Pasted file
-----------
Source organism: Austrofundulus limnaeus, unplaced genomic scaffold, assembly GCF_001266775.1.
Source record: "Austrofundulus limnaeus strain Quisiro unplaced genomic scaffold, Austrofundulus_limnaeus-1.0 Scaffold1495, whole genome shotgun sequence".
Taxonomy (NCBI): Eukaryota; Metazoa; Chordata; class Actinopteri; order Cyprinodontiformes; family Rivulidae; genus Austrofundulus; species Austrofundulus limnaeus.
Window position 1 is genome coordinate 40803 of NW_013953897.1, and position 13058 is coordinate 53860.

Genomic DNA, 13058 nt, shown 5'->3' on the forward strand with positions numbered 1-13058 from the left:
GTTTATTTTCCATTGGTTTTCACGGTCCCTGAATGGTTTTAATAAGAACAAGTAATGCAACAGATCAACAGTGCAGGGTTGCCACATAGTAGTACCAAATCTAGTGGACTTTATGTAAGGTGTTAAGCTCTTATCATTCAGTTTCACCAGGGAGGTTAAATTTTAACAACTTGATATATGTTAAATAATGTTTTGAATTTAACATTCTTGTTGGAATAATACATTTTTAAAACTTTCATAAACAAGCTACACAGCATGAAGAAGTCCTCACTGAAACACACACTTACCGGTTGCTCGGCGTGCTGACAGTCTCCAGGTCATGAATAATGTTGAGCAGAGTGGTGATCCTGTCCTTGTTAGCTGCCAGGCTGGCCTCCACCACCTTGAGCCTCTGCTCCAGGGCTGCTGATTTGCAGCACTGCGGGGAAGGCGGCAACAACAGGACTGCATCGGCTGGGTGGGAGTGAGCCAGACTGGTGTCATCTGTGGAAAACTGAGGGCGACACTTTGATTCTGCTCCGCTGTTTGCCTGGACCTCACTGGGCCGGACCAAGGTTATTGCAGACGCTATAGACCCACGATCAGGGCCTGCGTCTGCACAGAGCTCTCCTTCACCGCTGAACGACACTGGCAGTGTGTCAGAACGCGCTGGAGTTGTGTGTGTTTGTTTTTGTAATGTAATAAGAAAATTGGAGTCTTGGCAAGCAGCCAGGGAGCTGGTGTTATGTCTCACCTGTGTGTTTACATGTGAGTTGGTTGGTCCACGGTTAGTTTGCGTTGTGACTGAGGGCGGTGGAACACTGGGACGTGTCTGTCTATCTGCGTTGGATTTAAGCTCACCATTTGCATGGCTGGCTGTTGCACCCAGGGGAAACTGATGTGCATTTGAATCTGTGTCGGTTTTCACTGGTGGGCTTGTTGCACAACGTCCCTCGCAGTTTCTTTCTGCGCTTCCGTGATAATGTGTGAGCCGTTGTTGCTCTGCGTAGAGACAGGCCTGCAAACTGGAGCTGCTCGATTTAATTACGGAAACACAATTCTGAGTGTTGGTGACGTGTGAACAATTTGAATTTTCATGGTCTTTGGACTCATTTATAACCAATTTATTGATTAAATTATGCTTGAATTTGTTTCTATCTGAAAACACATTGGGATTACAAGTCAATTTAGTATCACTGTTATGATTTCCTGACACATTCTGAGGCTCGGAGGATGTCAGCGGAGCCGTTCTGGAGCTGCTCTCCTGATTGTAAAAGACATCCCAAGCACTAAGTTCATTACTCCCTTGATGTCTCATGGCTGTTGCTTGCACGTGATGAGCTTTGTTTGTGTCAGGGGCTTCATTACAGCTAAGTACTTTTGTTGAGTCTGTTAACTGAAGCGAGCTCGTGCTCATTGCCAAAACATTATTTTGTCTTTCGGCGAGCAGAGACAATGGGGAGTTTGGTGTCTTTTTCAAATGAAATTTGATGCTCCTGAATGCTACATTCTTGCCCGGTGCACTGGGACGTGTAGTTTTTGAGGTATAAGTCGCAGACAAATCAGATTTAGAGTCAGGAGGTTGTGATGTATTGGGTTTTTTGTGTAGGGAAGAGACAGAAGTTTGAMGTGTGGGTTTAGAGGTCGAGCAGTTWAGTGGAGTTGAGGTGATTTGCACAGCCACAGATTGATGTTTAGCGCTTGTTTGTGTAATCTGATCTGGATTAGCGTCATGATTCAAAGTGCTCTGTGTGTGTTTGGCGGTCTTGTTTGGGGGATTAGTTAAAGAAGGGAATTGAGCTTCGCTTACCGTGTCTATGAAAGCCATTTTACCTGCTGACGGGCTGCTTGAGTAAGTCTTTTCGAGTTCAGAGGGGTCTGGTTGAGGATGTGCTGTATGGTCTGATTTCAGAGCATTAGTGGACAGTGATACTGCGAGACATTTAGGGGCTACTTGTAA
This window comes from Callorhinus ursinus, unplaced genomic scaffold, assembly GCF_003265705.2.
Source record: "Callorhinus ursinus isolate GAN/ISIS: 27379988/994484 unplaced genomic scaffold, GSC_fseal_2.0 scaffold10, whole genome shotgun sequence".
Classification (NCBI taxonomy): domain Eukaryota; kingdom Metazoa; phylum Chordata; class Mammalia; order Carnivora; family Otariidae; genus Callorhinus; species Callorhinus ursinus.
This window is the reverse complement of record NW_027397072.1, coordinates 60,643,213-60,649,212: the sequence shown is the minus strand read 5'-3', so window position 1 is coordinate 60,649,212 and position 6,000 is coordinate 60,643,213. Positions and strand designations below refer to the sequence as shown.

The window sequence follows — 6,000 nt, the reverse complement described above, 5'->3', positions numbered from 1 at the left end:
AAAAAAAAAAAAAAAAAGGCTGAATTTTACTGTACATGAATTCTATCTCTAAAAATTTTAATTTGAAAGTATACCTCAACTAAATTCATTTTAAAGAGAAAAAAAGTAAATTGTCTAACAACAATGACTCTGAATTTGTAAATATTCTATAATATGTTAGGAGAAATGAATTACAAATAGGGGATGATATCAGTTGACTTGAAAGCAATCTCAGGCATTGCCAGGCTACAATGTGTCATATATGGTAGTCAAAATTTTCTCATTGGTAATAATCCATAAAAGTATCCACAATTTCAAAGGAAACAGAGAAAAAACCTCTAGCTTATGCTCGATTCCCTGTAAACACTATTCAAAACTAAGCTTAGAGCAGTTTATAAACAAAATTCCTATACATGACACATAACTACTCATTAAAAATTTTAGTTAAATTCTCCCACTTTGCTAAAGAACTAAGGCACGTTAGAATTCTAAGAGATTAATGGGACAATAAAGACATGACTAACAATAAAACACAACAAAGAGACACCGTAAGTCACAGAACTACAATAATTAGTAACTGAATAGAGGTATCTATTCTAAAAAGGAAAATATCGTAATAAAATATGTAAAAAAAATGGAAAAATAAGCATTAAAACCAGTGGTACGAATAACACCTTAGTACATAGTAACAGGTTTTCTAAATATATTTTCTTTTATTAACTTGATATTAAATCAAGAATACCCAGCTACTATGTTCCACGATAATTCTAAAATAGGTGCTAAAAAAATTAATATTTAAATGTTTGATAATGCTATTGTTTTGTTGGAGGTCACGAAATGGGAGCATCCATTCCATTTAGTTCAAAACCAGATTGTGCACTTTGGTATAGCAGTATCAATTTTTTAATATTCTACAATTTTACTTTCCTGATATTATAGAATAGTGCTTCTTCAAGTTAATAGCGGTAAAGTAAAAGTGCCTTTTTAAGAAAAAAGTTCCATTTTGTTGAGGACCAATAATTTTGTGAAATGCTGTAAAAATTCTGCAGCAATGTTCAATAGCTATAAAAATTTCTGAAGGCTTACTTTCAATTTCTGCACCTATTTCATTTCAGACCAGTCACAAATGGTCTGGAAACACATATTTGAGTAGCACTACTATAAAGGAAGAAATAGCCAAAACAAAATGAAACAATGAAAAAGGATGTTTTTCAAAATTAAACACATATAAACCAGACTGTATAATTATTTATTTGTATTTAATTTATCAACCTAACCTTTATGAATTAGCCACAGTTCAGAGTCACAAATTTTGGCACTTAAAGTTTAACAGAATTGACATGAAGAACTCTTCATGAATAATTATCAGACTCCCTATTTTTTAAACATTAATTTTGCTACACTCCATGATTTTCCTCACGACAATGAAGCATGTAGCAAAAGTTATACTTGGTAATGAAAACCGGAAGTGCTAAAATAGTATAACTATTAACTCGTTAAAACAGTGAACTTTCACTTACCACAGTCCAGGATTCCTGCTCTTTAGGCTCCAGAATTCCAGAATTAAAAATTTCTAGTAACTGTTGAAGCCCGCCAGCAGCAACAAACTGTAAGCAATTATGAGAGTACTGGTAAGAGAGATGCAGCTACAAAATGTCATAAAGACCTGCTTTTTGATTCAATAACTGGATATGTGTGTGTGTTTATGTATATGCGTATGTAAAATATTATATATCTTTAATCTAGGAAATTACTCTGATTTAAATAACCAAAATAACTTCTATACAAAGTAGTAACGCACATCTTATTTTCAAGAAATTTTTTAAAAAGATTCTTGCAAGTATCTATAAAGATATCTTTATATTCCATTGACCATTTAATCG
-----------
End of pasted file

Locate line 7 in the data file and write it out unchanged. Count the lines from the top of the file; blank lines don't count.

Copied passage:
This window comes from Callorhinus ursinus, unplaced genomic scaffold, assembly GCF_003265705.2.